The corresponding process of involution is experienced in Christianity as the sacrament of repentance. (He writes on the blackboard.)
Here the recollections of life are permeated with Christ; the process of recollection being permeated with Christ, lifts it into the moral realm. Not only is the person's I consolidated, but he is — through his complete lifting of his recollections towards bringing them into account in moral terms, through the process of the sacrament and developed through ritual, by developing the process towards the sacrament and asserting it through ritual worship — he is lead to the involution process of repentance. This process in the Catholic Church comprises various stages which all clearly start with a recollection. Repentance in Catholicism exists in the examination of conscience, in repentance, in the serious intention to discard the mistakes of which one has become aware in oneself, in what confession is — we still have to discuss this — and the retribution one imposes on oneself or is imposed by on one of the pastors. Through these steps, complete repentance comes about, and it is the expression for what the process of involution is supposed to be with regard to the process of the totality of memory's evolution, this means, what makes up the power of recollection in the human being.
Here we have created, my dear friends, processes involved in the evolution of the human being since birth, and then we have that which he now returns to in a natural way as an act of involution. We have a succession of evolutions. Through memory the sequence of evolution enters deeply into inner man. Memory therefore represents an internalisation of what has unfolded outwardly through birth. Here we come to the fifth of a naturally unfolding process of involution; we come to death, which concludes the life of the individual. (He writes on the blackboard.)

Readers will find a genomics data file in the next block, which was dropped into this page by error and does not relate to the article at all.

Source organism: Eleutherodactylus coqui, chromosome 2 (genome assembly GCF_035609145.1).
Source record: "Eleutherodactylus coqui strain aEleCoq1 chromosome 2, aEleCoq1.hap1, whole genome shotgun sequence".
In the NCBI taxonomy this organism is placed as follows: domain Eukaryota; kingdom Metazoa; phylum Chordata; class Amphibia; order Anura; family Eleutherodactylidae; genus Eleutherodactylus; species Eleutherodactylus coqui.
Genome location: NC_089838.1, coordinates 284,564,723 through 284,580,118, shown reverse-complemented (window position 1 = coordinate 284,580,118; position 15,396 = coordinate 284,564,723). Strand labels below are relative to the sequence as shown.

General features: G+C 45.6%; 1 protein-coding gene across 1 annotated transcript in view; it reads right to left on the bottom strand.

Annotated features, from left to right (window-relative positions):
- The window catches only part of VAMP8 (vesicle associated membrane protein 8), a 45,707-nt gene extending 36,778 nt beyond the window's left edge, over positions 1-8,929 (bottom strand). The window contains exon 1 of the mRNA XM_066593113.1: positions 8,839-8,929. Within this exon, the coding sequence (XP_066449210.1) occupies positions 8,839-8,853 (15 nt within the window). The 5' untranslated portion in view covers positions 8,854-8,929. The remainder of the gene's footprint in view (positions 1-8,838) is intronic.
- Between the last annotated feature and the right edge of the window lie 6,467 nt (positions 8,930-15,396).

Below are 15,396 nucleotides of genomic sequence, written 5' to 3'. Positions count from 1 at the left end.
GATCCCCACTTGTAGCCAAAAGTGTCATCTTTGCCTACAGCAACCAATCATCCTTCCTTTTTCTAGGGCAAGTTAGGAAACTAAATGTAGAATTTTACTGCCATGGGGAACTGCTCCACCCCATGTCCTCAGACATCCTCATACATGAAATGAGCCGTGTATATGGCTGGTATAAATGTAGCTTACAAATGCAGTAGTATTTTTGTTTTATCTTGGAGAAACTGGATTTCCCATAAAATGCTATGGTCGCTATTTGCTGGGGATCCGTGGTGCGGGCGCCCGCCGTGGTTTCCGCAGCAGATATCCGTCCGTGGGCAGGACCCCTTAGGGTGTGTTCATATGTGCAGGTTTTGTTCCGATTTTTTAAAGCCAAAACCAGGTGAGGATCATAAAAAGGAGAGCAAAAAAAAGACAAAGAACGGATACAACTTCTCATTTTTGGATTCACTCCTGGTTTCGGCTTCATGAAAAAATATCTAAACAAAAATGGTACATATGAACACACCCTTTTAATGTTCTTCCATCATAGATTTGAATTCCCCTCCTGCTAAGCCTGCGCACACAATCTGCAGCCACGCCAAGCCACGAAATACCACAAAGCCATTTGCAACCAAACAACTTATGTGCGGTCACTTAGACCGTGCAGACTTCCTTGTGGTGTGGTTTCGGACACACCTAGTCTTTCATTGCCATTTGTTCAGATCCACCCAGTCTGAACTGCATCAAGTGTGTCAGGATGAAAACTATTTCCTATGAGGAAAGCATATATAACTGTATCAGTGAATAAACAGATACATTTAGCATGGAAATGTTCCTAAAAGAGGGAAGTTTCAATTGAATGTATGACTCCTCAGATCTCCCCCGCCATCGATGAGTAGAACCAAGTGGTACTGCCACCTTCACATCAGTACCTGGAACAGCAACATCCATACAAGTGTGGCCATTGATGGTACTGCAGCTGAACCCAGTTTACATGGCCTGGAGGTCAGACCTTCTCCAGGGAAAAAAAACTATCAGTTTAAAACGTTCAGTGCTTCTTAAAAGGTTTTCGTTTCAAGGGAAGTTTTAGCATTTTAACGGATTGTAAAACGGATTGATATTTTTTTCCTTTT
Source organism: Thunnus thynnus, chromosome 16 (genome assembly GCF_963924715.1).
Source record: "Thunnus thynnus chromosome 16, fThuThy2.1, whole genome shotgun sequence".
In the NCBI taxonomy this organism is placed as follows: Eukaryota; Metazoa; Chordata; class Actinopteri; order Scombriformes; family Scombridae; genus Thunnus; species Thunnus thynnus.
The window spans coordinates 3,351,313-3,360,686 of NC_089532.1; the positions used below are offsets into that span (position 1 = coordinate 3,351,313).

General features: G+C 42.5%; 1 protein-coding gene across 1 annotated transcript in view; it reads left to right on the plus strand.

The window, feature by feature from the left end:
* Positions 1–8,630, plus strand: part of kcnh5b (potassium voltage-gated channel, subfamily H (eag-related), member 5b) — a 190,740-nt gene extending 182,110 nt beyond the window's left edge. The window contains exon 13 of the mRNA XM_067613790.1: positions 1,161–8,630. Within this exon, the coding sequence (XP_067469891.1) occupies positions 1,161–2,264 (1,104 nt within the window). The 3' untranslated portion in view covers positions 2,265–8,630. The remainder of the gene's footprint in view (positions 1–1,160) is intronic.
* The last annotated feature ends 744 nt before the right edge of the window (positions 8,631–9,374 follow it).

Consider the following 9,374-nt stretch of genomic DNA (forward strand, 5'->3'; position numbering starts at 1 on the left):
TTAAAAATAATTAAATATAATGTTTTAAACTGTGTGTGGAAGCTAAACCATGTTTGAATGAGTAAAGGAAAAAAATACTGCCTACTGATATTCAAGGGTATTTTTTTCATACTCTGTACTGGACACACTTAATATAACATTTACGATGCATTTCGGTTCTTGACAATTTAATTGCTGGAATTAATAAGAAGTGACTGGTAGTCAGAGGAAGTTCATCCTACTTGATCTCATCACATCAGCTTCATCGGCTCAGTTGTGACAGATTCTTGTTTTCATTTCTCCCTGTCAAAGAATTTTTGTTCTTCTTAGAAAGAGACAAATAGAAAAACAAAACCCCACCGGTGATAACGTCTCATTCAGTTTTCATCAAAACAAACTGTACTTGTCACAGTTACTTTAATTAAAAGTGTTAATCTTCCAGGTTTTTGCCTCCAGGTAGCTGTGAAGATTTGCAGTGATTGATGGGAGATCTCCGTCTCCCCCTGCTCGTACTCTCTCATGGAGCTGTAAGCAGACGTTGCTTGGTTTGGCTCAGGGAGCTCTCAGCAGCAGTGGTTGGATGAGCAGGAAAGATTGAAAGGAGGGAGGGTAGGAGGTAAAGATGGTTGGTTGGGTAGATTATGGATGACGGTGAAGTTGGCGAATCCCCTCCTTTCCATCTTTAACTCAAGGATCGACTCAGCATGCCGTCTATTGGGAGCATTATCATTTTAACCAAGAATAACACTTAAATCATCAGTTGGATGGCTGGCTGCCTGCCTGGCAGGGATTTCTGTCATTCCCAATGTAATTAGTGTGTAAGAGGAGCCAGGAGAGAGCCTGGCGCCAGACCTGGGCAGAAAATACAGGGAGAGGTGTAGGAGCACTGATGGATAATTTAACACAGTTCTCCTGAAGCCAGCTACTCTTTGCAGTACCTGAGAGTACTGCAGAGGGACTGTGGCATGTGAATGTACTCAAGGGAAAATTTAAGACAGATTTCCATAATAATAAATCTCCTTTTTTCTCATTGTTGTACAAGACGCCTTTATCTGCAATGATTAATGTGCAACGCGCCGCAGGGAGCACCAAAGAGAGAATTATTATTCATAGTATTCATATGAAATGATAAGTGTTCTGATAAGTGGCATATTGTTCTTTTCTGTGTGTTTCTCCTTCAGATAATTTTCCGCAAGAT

Earlier evolutionary processes we've always contrasted with sacramental action and processes of involution; however, the evolutionary processes have gradually become similar to processes of involution. The process of involution during repentance is in a certain way the outer unfolding of quite an inner decisive recollection process; it is the process of involution which is slowly approached by the process of evolution. We need, when we now want the sacramental action for this natural involutionary process of death, to introduce it in a somewhat cultic, ritualistic form, in which something of a spiritual side of nature's knowledge can be perceived, which serve to confront the dying person and manage to do something to the dying person which is simultaneously stimulated in his soul-spiritual life, stirred by the natural processes of his physical bodily being. It shall, expressed in a rhythm, let the physical-bodily aspect disappear upon death, and the soul-spiritual in turn take shape. For certain reasons, which we will still discuss, one can always see in oils, in everything oil-like, that something leads back to the soul-spiritual. In nature as well, oiling processes are regarded as processes of salvation. Therefore, the holy last anointment is performed here. (He writes on the blackboard.)